Use this URL to cite or link to this record in EThOS: http://ethos.bl.uk/OrderDetails.do?uin=uk.bl.ethos.530544
Title: Effects of long-term high temperature exposure on the microstructure of haynes alloy 230
Author: Veverková, Jana
Awarding Body: University of Leicester
Current Institution: University of Leicester
Date of Award: 2010
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Abstract:
Haynes Alloy 230 is a nickel-based sheet material used for combustor components in a number of small industrial gas turbines manufactured by Siemens. During normal operating service the material is subjected to high temperatures and cyclic mechanical and thermal stresses, which can lead to degradation of the microstructure and mechanical properties of the alloy, and hence limit component design life. This PhD thesis describes studies of the effects of long-term high temperature exposure on hardness and microstructural changes in creep rupture tested and thermally exposed samples of HA230. Advanced FEGSEM was used for documentation of the microstructural evolution in the temperature range of 500-1170°C following exposure up to 30000 hours. For identification of alloy phases, which could potentially act as indicators of the average exposure temperatures experienced for specific service periods, XRD and analytical TEM techniques were used. Primary carbides M12C and secondary carbides, M12C and M23C6, were identified. No TCP phases were observed within the microstructure of the tested samples, but the secondary M23C6 forms large ‘pool-like’ precipitates’ above 990°C which are very hard and brittle and could be detrimental for the material (e.g. reductions in ductility, high temperature strength). A hardness and microstructurally based model was used for the assessment of an ex-service HA230 transition duct and could be an aid for evaluation of the remnant life of HA230 combustor components. The tests were carried out as part of the COST 538 technology programme between 2004 and 2009.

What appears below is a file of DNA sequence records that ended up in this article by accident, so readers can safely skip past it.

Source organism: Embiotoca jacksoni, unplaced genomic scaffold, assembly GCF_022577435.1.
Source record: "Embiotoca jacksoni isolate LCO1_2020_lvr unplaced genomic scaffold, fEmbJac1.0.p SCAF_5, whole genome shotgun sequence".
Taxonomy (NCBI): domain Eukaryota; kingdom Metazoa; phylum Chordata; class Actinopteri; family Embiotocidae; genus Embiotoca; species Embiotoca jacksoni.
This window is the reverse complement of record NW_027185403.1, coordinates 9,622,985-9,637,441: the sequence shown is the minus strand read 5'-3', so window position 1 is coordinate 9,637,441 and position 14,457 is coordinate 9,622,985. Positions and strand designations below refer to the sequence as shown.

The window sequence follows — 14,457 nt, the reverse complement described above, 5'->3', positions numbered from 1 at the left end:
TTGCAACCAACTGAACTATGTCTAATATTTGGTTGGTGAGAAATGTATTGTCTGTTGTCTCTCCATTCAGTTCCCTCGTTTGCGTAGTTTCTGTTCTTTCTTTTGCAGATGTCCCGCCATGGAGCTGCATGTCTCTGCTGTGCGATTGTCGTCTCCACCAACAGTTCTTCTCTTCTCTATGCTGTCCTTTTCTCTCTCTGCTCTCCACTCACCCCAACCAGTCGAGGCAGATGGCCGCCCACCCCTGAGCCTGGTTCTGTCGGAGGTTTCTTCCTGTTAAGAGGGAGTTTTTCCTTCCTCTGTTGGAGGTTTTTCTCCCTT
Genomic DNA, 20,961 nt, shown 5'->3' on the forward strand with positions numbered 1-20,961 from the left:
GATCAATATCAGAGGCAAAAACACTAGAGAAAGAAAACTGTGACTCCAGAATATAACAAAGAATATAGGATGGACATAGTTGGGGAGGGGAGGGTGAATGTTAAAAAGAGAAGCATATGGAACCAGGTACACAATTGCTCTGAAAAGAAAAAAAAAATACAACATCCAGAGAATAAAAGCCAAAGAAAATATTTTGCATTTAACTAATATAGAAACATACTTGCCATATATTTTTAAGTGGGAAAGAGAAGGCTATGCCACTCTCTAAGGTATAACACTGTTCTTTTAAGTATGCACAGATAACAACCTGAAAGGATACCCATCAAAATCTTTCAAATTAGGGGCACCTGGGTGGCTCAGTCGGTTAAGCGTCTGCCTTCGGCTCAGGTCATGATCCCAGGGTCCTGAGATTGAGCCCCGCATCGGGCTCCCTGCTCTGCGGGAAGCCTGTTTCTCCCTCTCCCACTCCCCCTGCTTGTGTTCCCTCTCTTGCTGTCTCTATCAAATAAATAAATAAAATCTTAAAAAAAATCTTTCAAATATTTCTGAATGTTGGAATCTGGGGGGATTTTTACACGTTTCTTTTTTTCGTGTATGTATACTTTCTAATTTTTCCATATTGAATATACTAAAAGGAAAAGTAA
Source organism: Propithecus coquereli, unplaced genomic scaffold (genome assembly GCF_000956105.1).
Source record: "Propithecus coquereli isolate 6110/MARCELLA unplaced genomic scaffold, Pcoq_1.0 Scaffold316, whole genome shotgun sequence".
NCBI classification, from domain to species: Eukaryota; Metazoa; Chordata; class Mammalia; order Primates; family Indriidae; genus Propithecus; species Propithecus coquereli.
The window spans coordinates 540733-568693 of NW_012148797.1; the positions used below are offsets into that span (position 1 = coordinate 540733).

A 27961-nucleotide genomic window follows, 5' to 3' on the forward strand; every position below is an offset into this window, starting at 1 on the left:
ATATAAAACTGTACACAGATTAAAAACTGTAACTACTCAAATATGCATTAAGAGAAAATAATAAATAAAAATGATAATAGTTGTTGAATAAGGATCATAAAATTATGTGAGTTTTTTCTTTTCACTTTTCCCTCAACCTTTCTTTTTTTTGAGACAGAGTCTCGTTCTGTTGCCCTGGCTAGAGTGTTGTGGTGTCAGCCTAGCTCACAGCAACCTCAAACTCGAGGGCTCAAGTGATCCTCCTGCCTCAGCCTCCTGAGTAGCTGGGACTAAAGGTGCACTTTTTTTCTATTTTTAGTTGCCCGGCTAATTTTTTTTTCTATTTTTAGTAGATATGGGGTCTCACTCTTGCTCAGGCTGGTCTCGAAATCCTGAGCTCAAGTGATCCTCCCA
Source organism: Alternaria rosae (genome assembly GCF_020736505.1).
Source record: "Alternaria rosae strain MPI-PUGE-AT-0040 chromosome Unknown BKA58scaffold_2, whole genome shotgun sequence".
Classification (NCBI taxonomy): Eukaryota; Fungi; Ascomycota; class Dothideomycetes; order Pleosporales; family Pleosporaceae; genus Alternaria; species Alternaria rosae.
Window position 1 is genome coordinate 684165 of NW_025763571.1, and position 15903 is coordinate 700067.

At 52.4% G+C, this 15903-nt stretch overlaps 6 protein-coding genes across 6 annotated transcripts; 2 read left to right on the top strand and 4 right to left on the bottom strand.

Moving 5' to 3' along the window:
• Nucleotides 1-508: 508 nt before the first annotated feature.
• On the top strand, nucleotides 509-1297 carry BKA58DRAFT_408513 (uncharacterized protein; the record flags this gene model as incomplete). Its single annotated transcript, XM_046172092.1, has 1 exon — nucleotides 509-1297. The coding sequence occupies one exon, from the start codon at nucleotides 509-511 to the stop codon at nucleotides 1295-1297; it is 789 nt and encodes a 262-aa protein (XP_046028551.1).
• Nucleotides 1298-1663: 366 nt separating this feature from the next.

Supervisor: Atkinson, Helen V. ; Hainsworth, Sarah V. Sponsor: Not available
Qualification Name: Thesis (Ph.D.) Qualification Level: Doctoral
EThOS ID: uk.bl.ethos.530544  DOI: Not available
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